WorkSafe clears SPC over vaccination program

Mandatory jabs: SPC will require its workforce to be vaccinated against COVID-19 by the end of November. Photo by Megan Fisher

WorkSafe Victoria has wound up an investigation into SPC over the way it introduced mandatory vaccination for its workers.

Early in August, the food processor announced it was making COVID-19 vaccinations mandatory for all staff, contractors and visitors to its sites by the end of November.

The announcement created national headlines because it was among the first private companies to mandate the shots.

Since then the Victorian Government has announced compulsory vaccinations for hundreds of thousands of employees, including workers in essential industries.

On October 5, SPC said it had been cleared by WorkSafe for failing to consult with its staff.

SPC said the concerns raised by WorkSafe Victoria were identical to the criticisms of SPC’s consultation program raised by the Australian Manufacturing Workers Union and the Australian Council of Trade Unions soon after it announced its mandate that all staff must be vaccinated against COVID-19

“Despite the ongoing outbreak of COVID in Shepparton, we welcomed an inspection from WorkSafe inspectors at our production facility and the result of today’s report should be regarded as a win for all Australian businesses who are implementing COVID-19 vaccine mandates,” SPC chief executive officer Robert Giles said.

“We value our positive relationship with WorkSafe, and their inspectors are held in high regard by our managers and representatives in Shepparton,” Mr Giles said.

“Up to 70 per cent of our workforce and 30 per cent of the Shepparton community were in isolation at the time.

“It’s shameful that while our local resources were stretched — keeping our people informed and safe while also delivering care packages to their homes — that someone, most likely within the AMWU, saw fit to test us on a technicality rather than supporting our efforts.”

Mr Giles said WorkSafe had told the company it had reviewed relevant documents and was satisfied that consultation had occurred.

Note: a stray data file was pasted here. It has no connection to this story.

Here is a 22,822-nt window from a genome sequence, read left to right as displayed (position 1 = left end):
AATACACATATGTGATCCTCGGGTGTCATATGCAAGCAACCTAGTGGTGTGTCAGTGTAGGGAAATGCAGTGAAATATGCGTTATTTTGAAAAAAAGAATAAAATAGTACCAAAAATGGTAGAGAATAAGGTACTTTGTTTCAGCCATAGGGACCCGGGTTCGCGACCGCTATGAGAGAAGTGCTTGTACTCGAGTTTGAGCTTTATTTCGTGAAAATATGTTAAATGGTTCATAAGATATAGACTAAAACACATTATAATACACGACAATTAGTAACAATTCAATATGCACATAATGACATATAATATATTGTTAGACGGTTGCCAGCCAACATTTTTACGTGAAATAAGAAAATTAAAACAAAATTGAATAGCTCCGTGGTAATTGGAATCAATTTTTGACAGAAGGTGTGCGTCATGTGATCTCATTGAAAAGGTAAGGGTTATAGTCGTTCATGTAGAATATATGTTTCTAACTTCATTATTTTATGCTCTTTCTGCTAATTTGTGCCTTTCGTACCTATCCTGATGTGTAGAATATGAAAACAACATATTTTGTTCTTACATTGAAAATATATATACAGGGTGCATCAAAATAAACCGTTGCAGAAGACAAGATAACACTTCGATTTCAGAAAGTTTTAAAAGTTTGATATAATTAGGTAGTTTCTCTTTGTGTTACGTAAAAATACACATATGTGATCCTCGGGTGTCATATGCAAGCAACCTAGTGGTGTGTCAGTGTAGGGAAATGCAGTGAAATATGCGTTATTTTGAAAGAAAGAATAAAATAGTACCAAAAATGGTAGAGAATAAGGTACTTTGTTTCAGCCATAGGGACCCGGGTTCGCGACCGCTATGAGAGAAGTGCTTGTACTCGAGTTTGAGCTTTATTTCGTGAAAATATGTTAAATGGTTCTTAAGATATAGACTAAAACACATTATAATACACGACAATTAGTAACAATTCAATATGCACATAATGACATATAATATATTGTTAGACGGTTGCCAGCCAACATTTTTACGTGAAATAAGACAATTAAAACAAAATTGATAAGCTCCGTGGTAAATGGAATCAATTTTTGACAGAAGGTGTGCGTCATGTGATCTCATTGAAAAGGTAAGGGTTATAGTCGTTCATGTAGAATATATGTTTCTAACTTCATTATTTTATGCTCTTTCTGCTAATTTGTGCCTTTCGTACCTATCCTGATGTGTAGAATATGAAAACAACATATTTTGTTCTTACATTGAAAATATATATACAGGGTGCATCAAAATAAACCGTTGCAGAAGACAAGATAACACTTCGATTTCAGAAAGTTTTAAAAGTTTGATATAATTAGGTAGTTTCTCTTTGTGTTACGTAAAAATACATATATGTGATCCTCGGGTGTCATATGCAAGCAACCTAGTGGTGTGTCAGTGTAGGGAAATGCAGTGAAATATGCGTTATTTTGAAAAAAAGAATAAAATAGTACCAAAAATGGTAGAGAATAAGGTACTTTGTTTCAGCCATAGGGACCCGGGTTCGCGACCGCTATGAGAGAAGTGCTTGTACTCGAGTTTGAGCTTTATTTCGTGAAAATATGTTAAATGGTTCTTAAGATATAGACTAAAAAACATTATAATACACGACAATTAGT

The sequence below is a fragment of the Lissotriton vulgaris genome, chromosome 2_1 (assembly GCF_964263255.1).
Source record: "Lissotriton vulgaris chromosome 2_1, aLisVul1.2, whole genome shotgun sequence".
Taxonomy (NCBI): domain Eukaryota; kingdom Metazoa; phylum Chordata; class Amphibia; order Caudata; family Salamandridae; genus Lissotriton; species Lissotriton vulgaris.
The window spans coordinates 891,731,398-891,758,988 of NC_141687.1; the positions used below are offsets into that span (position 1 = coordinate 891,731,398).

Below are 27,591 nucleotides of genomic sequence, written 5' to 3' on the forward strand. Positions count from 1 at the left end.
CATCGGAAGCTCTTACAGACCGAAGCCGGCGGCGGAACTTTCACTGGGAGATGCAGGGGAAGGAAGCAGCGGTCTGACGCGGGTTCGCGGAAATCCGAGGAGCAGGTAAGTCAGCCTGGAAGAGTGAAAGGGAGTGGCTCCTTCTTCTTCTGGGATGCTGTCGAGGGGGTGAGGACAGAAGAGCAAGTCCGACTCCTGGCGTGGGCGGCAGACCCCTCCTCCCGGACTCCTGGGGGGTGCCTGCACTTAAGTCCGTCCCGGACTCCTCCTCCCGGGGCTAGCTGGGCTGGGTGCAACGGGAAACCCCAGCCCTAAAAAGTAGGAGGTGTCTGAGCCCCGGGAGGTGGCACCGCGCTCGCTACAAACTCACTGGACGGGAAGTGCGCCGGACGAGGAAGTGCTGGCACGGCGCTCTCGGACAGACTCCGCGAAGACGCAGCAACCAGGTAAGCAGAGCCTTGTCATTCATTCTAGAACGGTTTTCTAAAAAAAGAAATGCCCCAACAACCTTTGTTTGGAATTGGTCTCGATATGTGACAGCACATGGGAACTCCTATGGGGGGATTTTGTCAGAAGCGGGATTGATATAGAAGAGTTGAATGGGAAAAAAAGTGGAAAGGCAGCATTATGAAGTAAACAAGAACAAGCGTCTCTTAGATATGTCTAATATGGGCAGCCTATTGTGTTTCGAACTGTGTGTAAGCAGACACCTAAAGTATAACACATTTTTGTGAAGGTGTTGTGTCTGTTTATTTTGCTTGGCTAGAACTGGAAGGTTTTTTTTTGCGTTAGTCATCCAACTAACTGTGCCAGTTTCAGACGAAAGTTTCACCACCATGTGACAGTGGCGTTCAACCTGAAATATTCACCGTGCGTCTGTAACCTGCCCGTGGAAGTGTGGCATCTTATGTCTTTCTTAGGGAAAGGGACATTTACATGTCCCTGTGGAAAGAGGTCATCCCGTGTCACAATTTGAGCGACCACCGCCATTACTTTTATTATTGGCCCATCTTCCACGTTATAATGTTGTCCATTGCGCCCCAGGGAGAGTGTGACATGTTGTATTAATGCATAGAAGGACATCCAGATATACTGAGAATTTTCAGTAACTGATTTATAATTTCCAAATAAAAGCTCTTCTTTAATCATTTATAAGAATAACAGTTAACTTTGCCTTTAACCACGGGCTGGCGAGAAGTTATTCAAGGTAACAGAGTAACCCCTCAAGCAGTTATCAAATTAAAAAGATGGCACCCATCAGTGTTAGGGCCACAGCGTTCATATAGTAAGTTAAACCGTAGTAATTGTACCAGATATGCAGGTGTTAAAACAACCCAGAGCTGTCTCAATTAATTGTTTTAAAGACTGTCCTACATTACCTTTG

He said there had been a flurry of anti-vax criticism on social media, but it had subsided after a week and the company was encouraged by the wider support it had received.

SPC made the initial decision about mandatory vaccination on August 5 and then set about consulting with staff on how the objective was going to be reached.

Unions had objected that the company did not consult on the decision and was in breach of the spirit, if not the letter, of the industrial law requiring consultation.

AMWU assistant national secretary of food industry Jason Hefford, who has been working with SPC and the staff on the implementation of the vaccination plan, said it wasn’t him who reported the company to WorkSafe.

“But there were a lot of people who knew the staff weren’t told before the decision and there was a lot of media coverage,” Mr Hefford said.

He said a large number of staff had already had their first vaccination when SPC announced the decision, and he was now aware of only two people who were declining the vaccination.

WorkSafe did not directly confirm it had ‘cleared’ SPC, but acknowledged it had conducted inquiries to ensure occupational health and safety obligations were being met.

“Victorian employers must take every reasonable step to protect workers from risks to both their physical and mental health,” WorkSafe said.

“This includes consulting with workers and any human resources staff about how they manage health and safety issues in the workplace.”